The Politics of a Health Care Experiment
We've heard tons about the policy merits of Massachusetts' new health care plan, which, among other things, requires that all state residents obtain health insurance. ...
We've heard tons about the policy merits of Massachusetts' new health care plan, which, among other things, requires that all state residents obtain health insurance. What's largely been overlooked, however, is the political dynamics of this kind of individual mandate.
This angle deserves more attention because on its face the idea sounds like a tough sell. Poorer people in particular might not react kindly to being told that they now have no choice about purchasing health insurance.
The Massachusetts plan seems to avoid this pitfall with generous assistance to low-income residents, but if that fact doesn't get through to Bay Staters, or if other places try individual mandates without such generosity, it's not hard to imagine a backlash against the concept.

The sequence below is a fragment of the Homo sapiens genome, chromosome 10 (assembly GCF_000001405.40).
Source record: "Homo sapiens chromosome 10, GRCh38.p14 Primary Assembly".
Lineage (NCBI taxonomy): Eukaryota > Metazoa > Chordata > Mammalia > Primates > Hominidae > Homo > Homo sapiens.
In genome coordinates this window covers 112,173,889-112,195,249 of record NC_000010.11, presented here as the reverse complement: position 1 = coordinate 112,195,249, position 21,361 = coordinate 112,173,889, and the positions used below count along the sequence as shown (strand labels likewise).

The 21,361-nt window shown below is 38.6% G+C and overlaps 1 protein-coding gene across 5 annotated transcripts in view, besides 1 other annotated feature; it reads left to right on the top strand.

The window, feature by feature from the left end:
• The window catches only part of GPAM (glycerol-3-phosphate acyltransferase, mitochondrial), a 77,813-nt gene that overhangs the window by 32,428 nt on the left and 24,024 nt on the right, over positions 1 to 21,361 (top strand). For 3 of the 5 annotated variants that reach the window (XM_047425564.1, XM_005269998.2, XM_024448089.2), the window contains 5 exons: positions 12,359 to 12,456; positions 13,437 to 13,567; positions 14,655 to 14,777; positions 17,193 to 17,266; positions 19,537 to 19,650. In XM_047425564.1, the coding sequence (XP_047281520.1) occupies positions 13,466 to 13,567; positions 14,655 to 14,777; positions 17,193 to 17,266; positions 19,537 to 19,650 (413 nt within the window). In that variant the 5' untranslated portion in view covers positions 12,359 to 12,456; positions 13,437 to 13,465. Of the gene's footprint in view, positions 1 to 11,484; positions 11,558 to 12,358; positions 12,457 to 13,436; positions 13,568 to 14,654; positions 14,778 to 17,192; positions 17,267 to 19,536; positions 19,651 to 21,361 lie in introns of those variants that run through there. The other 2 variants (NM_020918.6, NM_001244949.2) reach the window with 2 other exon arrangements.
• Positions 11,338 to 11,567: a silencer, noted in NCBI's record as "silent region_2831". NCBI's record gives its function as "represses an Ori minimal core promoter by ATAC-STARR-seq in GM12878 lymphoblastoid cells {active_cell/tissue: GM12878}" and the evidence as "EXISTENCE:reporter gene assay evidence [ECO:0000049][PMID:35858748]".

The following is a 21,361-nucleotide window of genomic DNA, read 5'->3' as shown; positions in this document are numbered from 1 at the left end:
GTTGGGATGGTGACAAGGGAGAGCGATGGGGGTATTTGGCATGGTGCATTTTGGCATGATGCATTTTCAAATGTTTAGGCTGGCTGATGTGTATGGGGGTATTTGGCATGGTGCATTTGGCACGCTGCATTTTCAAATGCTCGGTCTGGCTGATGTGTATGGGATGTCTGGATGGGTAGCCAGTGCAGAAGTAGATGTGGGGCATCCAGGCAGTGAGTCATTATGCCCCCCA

This possibility isn't merely theoretical; it may be playing out in Ohio right now. Republican gubernatorial nominee Ken Blackwell proposed an individual mandate late last month. Importantly, he didn't offer many details on how much financial assistance the state would offer to the poor.
Whether this proposal creates a political liability for Blackwell remains to be seen, but one person you who thinks it will is his Democratic opponent, Ted Strickland. He instantly pounced on Blackwell's plan, criticizing the idea in an e-mail that arrived in my inbox a couple of hours BEFORE I received an e-mail from Blackwell's camp announcing his proposal.
Strickland's message claimed Blackwell's individual mandate would cost Ohio residents as much as $7 billion over four years. Within a week, he had a T.V. ad (see "Tax Cuts") on air hammering this message home.
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